According to my mentor’s greatest teaching, the number one question worth answering is purpose. In other words, “What is this for?” A frequent question that greets me as a writer is, “Why?” It might appear the same as “purpose,” but often it is not. A seemingly innocent “Why do you write?” Or, “Why write about kindness?” might be a […]
Responding in “kind” entailed me creating space for an outcome that is bigger than me. By meeting a situation or an individual, including myself, with a mindset of kindness, I released an investment in a specific result unfolding.
We all have preferences. There is nothing inherently wrong with wanting something specific to occur. Disappointment and resentment develop however when what “is” deviates from what we hoped would “be.” Allow me kind reader to share an example with you to illustrate my point.
Each of you has the potential to tune into the frequency of your own inner voice and then to choose to listen. The “you” that I mention throughout this piece is universal, though the interpretation and plan of action that concludes this post is specific to me and to my life’s path. However, all of us may come to know who we are by accessing our inner Light.
Have you ever felt as though you are passively watching your life rather than participating in it? Have you caught yourself looking for the “hidden cameras” of what must be the hit, new reality TV sensation and not your actual “real” experience?
If your neck is now slightly sore from unconsciously nodding to these two queries, rest assured kind reader: You are not alone.
On this day of remembrance for an integral “influencer” who encouraged all of us to “dream” about the possibility of peace, I hope this post will inspire you to have faith that a peaceful possibility to any situation in your life is just around the corner.
Why does it require someone lying on his or her “deathbed” in order for us to be willing to forgive, apologize or say, “I love you?” Can you imagine what your overall life and relationships would be like if you interacted with everyone as though it was the last encounter between you and them?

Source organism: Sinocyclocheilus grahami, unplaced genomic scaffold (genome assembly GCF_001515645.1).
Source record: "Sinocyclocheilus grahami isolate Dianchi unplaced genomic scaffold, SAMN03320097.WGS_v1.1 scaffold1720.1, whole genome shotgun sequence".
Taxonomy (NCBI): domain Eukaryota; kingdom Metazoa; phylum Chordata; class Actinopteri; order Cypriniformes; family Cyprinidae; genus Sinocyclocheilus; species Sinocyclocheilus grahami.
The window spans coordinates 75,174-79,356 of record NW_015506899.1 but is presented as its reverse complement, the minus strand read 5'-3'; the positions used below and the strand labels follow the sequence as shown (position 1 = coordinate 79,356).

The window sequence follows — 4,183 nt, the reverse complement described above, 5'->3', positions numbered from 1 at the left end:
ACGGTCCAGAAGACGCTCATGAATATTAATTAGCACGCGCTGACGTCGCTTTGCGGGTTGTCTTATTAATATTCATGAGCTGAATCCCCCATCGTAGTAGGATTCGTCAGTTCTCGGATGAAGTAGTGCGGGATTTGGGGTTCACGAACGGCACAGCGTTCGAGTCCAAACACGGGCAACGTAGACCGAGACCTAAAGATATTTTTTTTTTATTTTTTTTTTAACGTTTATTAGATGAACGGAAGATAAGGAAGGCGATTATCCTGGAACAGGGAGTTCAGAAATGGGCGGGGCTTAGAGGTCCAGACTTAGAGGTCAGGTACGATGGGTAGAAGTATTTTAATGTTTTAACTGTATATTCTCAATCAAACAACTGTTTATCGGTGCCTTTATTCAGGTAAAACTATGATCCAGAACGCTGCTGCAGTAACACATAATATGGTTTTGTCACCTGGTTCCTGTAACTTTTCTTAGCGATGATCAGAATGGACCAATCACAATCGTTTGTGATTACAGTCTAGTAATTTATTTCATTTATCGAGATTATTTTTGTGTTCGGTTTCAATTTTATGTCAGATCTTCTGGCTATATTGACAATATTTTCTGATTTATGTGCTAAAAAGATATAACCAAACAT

Why is it that in the very end we immediately think back to the beginning? What is it about wrapping things up that piques our interest to revisit the past? 2014 was a year of so many endings and their correlated new starts.
When it comes to relationships with others and with ourself any sort of ending sparks a renewed focus upon how it all came to be.
Looking back on those delightful nights being regaled by my father’s flare for storytelling, I realize the greatest lesson he ever taught me: Never give up. Even when faced with peril and potential loss, the inventors kept signing-up for the contest. Coincidentally my dad reflected all of his “made-up” characters in relation to his own inner drive and desire for success.
These were two “good” options with different projected outcomes. Approaching my delightful dilemma with determination to honor my true passion and drive helped to navigate the decision. I asked myself a crucial question: What choice would I make if money was not a factor?
Money as a motivator seems attractive to many of us. After all, we live in a transaction-based world where the common currency is strips of paper and metal discs rather than our consistency of character. How could we not base our accepted possibilities upon dollars and cents?
The greatest legacy you can leave is to empower others to be their best and to make their dreams come true.
How do we quiet the incessant and often-nonsensical unhelpful static to make space to be led by the direction of our inner voice? In other words, how do we listen to our truth?
When we are faced with a pivotal choice it is amazing how many of us choose to ask everyone for what to do next except the one entity that actually lives with the effects of our decisions: Our inner self. Why do we give up our power? Why do we abdicate actively participating in our future?